Chisholm Trail
 

CHISHOLM  TRAIL  JOURNEY  ENDS

CHISHOLM  TRAIL  CARAVAN  WELCOMED --- The American flag is presented to a Caldwell Boy Scout Saturday afternoon at the Chisholm Trail site south of Caldwell as the Oklahoma Historical Society's trail caravan arrived at the Border Queen city.  Later the state flags of Kansas and Oklahoma were presented and placed on the speaker's platform


 

     

CHISHOLM  KIN --- Cecil Chisholm, 1405 S. Second St., Arkansas City, a distant cousin of the Chisholm  Trail's founder, Jesse Chisholm, is shown as he was introduced to the crowd at Caldwell Saturday afternoon. 

    


OLD  AND  THE  NEW --- Styles of two different centuries met Saturday in Caldwell.  At right is Mrs. R. C. Trail, the former Martha Bothwell of Caldwell, dressed in the mode of the Chisholm Trail era, and at left is Miss Mary Shrenkengast, Ponca City camera club model, in modern day garb.  They are standing by a Model T. Ford after Mrs. Trail rode the Cyrus K. Holliday into Caldwell Saturday morning.  Mrs. Trail's husband is a lieutenant colonel in the air force at McConnell AFB, Wichita.  Miss Shrenkengast is a Ponca City high school senior.

CALDWELL --- Just as it did 67 years ago, the old Chisholm Trail came to an end Saturday afternoon when approximately 2,000 persons gathered on the old trail ruts south of Caldwell to welcome the Oklahoma Historical Society's Chisholm Trail caravan as it completed a three-day tour of the route from the Red River of Texas to the Border Queen railhead.

A dramatic moment in the observance came when Cecil Chisholm, 1405 S. Second St., Arkansas City, a distant cousin of the trail's founder, was introduced to the crowd gathered in the Campbell pasture south of Caldwell where grass-covered ruts of the original trail still are visible.  A wave of applause from Oklahomans, Texans, and Kansans gathered at the trail site greeted Chisholm as he stepped up to the public address system at the request of the Caldwell Border Queen Association.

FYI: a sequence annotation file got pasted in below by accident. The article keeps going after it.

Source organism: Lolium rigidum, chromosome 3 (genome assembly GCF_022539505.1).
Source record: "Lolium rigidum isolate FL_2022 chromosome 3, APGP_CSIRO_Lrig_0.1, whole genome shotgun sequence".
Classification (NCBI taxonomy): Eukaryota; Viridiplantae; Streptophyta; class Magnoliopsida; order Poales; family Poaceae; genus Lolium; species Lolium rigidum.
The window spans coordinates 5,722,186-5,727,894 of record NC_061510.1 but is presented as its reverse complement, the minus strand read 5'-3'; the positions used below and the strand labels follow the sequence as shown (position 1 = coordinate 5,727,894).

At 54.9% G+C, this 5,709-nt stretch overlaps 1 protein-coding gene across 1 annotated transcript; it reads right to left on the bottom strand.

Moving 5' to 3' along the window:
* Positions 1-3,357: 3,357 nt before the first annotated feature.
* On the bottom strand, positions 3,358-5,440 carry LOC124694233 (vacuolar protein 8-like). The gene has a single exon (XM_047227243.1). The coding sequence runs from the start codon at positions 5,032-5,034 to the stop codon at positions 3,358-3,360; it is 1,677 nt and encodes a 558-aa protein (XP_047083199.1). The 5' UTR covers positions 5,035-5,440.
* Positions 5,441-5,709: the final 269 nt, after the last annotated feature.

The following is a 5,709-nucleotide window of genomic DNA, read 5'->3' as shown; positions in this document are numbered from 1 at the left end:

Chisholm was accompanied to the celebration by Mrs. Chisholm and their two children, Cecil Jr., 12, and Beatrice, 17.

Colorful figures whose past is a direct link with the Chisholm Trail era were on hand for the Oklahomans' reception.

Mrs. E. D. Luder, Sr., of Caldwell, the first white child born in the Cherokee Strip, and her husband were on hand at the Border Queen Museum to show the Oklahomans' around the newly organized exhibition.

Also greeting the reception were a group of Sumner county residents driving antique automobiles brought out of storage for the occasion.

The festivities at Caldwell got under way at 10 a.m. Saturday when the Caldwell high school band paraded through the business district to the Santa Fe station where, at 11 a.m., the Santa Fe's No. 1 train, the Cyrus K. Holliday, puffed into town under its own steam.  Aboard were about 85 Caldwell residents dressed in the fashion of the Trail era.  As the group left the train, they proceeded to the trail site reception.

Visitors also went through the Rock Island's No. 9 train drawn up alongside the R. I. depot where the click of an old-time western telegraph key was plainly audible.  A feature of the Rock Island's exhibit was a "Palace" dining car complete with coal oil lamps, and green plush carpet on the floor.

As the Oklahoma caravan arrived at the trail site, the Caldwell Saddle Club escorted the group tot he speakers' platform where the flags of the United States, Texas, Oklahoma, and Kansas were presented to Boy Scouts and mounted in flag stands.

Then, speakers appearing, in order, included Fielding Norton, master of ceremonies for Caldwell; Mayor C. V. King of Caldwell; Gen. W. S. Key, president of the Oklahoma Historical Society; Don Stallings, president of the Border Queen Museum Association; Elmer Fraker, secretary of the Oklahoma Historical Society; Nyle Miller of the Kansas Historical Society, and Chisholm.
(Arkansas City Traveler ~ Sunday ~ May 6, 1956 ~ Page 1 ~ Submitted by Lori DeWinkler)

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